freedomYesterday, in response to the Kansas Senate passing SCR1615 (Sovereignty Resolution) a Kansas reporter asked me the following question:

the kansas senate has adopted a resolution affirming the state’s 10th amendment rights. the amendment supports the repeal of all federal laws that compel the state to do something. some legislators here say that means the proposal supports the repeal of voting rights and civil rights laws. is this the intent of these kinds of resolutions that the states have been considering? do you support the repeal of federal laws, including the voting and civil rights acts?? thank you.

Here’s my response:

As numerous articles and publications on the Tenth Amendment Center website make clear, following the Constitution and the Bill of Rights is the best way to advance the cause of liberty. It’s the best way to protect minority interests. It’s the best way to build a society that lives in peace. Following the Constitution is, sadly, far from what the U.S. Federal Government has done for a long, long time.

With one-size-fits-all solutions forcing everyone in the country into the same lifestyle, economic choices, health care decisions, education systems, and the like, we only guarantee that the country will be divided into competing factions whose sole interest is to take over the entire federal apparatus. This is the opposite of what the founders and ratifiers gave us – a system where the most difficult and the most divisive issues would be kept close to home. That is a system unique in history – where widely differing political, economic and religious viewpoints can live in peace.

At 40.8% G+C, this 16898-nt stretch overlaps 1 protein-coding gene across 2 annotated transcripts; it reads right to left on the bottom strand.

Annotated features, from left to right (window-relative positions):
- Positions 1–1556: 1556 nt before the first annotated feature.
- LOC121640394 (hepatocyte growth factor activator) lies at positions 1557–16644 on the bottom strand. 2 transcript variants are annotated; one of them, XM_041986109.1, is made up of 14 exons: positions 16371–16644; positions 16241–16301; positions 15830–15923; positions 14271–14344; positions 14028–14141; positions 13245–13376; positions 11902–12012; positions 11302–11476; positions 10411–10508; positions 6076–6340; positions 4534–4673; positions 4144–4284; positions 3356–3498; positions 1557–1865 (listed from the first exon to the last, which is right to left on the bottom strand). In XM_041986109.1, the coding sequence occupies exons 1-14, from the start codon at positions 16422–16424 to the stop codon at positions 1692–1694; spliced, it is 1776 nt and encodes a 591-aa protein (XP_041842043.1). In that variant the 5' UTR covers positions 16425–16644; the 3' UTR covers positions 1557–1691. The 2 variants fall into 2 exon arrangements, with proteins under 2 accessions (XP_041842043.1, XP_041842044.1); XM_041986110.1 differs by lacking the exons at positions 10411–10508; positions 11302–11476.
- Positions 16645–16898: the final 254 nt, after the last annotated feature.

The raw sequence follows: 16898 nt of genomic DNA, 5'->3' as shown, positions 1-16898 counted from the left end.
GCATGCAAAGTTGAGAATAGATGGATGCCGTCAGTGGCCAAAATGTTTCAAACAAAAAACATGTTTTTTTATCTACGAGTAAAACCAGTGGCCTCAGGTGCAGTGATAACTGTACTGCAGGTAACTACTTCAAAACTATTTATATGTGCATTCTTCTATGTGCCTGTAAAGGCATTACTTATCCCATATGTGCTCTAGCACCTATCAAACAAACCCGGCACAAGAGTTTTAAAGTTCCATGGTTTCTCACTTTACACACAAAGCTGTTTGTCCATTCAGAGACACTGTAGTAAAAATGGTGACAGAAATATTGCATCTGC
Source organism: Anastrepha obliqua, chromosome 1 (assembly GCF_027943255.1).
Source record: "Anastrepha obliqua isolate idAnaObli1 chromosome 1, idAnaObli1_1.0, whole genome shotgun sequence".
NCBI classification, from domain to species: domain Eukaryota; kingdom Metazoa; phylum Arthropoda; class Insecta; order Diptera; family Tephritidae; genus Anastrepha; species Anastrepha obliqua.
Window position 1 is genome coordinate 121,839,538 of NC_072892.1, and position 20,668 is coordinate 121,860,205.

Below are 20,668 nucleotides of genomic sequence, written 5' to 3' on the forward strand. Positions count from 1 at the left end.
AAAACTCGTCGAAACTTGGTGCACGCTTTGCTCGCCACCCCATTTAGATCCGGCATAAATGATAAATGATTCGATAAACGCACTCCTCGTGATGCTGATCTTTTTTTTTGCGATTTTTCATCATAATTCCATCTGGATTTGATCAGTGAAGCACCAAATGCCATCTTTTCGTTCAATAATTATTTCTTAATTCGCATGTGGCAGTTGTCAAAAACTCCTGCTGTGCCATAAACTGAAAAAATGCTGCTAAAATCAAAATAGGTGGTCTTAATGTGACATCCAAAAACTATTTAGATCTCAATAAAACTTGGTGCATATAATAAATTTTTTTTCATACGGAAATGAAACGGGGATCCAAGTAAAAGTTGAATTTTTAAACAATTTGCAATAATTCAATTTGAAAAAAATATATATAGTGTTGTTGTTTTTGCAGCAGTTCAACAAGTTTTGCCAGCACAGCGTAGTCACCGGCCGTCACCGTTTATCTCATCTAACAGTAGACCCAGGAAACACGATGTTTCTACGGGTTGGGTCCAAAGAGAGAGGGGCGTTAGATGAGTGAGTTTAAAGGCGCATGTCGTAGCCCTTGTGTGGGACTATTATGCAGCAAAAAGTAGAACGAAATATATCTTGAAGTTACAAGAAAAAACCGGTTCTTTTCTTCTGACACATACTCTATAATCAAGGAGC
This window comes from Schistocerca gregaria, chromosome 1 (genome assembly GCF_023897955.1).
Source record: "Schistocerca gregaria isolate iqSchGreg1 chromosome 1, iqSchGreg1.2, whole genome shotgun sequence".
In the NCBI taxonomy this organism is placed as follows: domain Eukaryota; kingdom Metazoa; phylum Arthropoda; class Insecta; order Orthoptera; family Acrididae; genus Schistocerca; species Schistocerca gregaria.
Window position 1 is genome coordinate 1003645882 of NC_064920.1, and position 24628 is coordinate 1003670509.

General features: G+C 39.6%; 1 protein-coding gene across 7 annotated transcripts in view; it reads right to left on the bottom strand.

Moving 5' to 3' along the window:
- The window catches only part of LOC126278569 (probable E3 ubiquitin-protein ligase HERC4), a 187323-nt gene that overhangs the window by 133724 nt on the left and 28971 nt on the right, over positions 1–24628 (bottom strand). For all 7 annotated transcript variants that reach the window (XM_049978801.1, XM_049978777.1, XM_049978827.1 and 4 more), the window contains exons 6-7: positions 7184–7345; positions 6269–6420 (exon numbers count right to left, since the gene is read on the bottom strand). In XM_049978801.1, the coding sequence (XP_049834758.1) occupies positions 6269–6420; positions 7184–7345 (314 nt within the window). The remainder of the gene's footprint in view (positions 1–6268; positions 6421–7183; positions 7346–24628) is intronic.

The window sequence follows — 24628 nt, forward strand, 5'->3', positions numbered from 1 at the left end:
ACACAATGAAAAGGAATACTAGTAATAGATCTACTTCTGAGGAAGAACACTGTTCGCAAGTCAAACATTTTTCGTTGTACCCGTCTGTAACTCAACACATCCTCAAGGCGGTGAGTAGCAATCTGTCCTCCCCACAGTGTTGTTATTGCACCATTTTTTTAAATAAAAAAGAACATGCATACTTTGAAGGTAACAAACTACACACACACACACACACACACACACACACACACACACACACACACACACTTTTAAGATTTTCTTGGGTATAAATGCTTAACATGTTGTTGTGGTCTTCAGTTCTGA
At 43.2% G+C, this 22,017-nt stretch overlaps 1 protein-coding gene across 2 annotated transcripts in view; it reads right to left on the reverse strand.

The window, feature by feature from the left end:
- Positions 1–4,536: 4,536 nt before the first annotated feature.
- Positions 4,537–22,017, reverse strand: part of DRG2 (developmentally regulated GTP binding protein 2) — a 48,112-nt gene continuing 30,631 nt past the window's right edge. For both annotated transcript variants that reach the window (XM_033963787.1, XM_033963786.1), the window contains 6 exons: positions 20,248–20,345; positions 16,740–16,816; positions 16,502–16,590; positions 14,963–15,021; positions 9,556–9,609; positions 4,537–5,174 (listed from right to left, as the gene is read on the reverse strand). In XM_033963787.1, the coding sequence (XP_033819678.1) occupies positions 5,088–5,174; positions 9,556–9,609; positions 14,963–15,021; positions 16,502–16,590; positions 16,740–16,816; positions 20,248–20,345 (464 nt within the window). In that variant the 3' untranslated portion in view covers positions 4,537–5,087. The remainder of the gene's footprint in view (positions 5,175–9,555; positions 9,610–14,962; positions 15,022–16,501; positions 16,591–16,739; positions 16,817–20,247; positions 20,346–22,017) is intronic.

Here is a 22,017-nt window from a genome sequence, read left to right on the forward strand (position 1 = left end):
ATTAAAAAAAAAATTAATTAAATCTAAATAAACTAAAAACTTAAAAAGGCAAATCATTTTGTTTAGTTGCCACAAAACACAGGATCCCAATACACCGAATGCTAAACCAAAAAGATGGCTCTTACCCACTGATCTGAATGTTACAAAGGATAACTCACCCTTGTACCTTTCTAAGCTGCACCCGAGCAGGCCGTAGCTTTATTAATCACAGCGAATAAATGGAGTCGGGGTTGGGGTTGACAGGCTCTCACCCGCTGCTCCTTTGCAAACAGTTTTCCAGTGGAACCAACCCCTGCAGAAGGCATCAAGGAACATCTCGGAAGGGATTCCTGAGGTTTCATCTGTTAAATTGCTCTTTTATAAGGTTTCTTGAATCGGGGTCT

For decades and decades “We the People” have allowed the federal government to bend the rules of the Constitution – or violate them – with almost complete impunity. The result of allowing federal politicians this kind of power? Sooner or later you’ll end up with politicians who feel that the rules – the Constitution – don’t apply at all. After a couple decades of Bush-Clinton-Bush-Obama rule, I’d hope this would ring true to most Americans.

Those vehemently opposed to the strict limits that the Constitution places on the federal government (while Bush was in office, it was primarily R’s, and now with Obama in office, it’s primarily D’s), often resort to scare tactics as a way to deflect from these truths.

In fact, relying on a federal government whose unconstitutional expansion of the interstate commerce clause (Article I, Section 8 of the Constitution) has resulted in the arrest of hundreds of thousands of people each year – disproportionately minorities – for owning a plant – might be the worst organization in America to protect the Constitution and the natural rights of the People. HB2610, currently in Health and Human Services Committee in the Kansas House, is one attempt to right these wrongs on a state level.

The Kansas constitution has been amended many times, including an amendment in 1912 affirming the right to universal suffrage. The Bill of Rights to the Kansas Constitution is also quite explicit – “All men are possessed of equal and inalienable natural rights, among which are life, liberty, and the pursuit of happiness.” Thus, it’s my opinion that such concerned talk about the Civil Rights Act of 1964 is little more than hyperbole and rhetoric intentionally designed to change the debate from the fact that we live in a nation where the constitution is rarely followed.

I recommend that those in the Kansas Senate concerned about the rights of their constituents introduce and work to pass strict state legislation or state constitutional amendments protecting those rights if they feel the State Constitution is not sufficient to protect those rights.

Michael Boldin

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